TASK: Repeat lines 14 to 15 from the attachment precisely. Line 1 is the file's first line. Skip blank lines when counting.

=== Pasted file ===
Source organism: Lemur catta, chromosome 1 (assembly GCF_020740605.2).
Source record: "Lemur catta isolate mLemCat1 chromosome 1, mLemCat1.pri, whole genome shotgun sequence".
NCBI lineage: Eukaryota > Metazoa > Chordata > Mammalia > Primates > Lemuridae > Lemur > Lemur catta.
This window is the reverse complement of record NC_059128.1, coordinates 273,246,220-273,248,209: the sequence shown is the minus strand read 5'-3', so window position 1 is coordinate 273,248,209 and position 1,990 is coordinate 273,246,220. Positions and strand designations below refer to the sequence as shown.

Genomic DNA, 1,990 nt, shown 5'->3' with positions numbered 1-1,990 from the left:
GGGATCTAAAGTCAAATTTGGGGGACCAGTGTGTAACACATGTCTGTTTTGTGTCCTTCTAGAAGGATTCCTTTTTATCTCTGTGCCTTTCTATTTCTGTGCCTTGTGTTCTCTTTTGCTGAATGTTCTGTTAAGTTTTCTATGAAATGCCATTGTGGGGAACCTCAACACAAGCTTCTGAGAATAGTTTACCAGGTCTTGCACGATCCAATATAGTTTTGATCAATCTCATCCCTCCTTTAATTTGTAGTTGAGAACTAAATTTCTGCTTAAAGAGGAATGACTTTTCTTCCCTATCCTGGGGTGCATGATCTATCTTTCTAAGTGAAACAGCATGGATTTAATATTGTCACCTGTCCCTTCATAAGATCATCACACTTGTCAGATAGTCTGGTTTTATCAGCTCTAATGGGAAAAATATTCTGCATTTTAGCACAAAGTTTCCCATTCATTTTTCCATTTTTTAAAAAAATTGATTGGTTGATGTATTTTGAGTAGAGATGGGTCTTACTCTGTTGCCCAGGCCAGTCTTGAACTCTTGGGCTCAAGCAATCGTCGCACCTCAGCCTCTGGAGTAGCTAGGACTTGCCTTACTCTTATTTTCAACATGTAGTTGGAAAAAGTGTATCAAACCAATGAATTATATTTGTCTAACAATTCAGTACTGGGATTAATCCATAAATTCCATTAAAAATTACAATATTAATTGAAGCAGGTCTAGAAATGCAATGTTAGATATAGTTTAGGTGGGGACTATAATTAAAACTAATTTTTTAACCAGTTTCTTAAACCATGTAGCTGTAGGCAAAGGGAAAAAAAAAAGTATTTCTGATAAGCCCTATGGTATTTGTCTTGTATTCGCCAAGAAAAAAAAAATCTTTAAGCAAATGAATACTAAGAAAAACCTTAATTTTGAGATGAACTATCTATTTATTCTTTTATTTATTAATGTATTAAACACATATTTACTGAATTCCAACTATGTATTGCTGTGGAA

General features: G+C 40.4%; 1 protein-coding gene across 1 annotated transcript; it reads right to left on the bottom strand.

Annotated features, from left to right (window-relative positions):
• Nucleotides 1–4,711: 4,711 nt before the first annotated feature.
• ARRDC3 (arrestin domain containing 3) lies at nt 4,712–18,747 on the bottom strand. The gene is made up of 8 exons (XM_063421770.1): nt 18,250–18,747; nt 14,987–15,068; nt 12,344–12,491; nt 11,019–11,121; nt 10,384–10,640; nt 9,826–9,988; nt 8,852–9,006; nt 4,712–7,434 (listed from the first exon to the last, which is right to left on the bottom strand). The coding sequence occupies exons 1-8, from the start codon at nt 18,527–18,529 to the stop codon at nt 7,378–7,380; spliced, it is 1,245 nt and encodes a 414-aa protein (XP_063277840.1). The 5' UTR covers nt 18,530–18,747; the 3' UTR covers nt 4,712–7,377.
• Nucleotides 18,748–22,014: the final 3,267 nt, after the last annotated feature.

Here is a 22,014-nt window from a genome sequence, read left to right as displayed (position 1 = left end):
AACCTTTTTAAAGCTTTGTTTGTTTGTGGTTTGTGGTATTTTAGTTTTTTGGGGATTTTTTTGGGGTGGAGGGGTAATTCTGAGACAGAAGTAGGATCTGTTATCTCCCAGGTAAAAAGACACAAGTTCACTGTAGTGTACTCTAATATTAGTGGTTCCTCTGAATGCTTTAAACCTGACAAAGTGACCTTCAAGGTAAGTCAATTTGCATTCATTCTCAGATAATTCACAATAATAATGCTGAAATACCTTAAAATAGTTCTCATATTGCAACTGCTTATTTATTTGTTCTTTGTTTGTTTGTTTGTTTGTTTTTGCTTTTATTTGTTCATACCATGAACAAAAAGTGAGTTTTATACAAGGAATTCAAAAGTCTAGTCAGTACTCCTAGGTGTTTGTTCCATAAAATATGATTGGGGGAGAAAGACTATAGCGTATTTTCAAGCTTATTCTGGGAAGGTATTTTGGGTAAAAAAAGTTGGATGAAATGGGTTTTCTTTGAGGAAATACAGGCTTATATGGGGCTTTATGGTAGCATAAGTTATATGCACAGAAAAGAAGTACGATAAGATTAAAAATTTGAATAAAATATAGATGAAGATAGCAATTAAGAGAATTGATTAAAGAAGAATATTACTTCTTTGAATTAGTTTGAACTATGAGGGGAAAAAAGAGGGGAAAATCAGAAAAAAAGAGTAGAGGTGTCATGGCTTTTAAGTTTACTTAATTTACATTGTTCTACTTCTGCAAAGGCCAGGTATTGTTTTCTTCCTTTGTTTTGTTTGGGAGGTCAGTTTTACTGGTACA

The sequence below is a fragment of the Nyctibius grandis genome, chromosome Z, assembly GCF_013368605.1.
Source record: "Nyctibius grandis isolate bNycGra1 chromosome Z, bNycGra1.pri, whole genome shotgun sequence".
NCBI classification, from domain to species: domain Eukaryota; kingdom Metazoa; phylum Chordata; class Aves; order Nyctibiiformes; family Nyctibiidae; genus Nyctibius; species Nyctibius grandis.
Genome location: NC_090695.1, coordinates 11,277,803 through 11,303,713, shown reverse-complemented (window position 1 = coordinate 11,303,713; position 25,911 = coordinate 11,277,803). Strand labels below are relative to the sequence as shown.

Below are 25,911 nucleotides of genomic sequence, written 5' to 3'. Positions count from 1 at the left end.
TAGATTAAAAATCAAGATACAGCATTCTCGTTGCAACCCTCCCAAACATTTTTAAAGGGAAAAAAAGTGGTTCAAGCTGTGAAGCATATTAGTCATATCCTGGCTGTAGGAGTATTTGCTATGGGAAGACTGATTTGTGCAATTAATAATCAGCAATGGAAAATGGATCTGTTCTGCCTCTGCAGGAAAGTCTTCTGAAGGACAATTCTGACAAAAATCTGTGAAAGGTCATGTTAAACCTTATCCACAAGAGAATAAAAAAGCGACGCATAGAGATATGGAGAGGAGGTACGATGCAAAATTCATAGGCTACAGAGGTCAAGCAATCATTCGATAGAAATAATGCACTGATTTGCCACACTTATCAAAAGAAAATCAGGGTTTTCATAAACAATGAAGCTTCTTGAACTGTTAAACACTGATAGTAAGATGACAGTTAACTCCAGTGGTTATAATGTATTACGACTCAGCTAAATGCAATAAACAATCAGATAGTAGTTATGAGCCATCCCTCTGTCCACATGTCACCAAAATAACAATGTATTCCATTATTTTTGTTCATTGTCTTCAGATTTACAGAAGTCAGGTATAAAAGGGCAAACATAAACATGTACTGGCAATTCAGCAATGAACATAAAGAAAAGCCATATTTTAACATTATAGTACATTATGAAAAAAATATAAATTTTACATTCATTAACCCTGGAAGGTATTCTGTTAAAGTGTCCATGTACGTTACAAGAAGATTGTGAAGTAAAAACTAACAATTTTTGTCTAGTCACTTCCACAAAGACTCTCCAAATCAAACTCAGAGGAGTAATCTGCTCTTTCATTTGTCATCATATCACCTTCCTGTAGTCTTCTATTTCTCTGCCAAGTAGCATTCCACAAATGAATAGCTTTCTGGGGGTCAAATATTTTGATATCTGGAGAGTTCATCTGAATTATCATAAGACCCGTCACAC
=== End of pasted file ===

The sequence below is a fragment of the Nyctibius grandis genome, chromosome Z, assembly GCF_013368605.1.
Source record: "Nyctibius grandis isolate bNycGra1 chromosome Z, bNycGra1.pri, whole genome shotgun sequence".